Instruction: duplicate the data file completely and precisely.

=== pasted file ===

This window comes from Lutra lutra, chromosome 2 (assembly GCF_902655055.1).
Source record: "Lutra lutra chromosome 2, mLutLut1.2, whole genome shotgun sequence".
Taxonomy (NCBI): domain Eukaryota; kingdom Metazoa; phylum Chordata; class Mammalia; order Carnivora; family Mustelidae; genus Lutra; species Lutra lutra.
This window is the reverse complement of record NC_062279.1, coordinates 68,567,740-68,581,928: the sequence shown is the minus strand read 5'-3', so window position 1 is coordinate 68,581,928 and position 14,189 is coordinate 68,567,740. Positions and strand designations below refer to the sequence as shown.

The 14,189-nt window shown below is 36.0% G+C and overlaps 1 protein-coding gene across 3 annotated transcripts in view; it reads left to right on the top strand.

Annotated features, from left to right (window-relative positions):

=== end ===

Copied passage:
This window comes from Lutra lutra, chromosome 2 (assembly GCF_902655055.1).
Source record: "Lutra lutra chromosome 2, mLutLut1.2, whole genome shotgun sequence".
Taxonomy (NCBI): domain Eukaryota; kingdom Metazoa; phylum Chordata; class Mammalia; order Carnivora; family Mustelidae; genus Lutra; species Lutra lutra.
This window is the reverse complement of record NC_062279.1, coordinates 68,567,740-68,581,928: the sequence shown is the minus strand read 5'-3', so window position 1 is coordinate 68,581,928 and position 14,189 is coordinate 68,567,740. Positions and strand designations below refer to the sequence as shown.

The 14,189-nt window shown below is 36.0% G+C and overlaps 1 protein-coding gene across 3 annotated transcripts in view; it reads left to right on the top strand.

Annotated features, from left to right (window-relative positions):